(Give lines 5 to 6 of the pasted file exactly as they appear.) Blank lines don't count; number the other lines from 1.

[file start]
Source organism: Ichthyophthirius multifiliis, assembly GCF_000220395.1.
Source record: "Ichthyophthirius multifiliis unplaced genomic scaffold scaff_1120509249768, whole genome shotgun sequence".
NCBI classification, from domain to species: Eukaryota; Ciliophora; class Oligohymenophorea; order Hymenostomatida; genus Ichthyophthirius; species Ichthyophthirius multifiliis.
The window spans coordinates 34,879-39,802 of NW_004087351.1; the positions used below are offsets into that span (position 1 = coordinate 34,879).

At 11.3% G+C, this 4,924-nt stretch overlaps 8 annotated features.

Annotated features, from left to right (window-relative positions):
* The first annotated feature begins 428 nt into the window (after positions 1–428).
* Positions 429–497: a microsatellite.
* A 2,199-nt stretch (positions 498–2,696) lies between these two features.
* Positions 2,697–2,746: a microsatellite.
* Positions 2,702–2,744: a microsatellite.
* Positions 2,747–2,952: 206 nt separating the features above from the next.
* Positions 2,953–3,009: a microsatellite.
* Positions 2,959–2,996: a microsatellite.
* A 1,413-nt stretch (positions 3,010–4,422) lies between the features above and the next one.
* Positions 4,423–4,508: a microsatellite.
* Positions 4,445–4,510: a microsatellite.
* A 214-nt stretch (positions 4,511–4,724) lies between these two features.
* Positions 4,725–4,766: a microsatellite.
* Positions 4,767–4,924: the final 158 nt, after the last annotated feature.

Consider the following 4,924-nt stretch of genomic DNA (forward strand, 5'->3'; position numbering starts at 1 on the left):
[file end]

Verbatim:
At 11.3% G+C, this 4,924-nt stretch overlaps 8 annotated features.

Annotated features, from left to right (window-relative positions):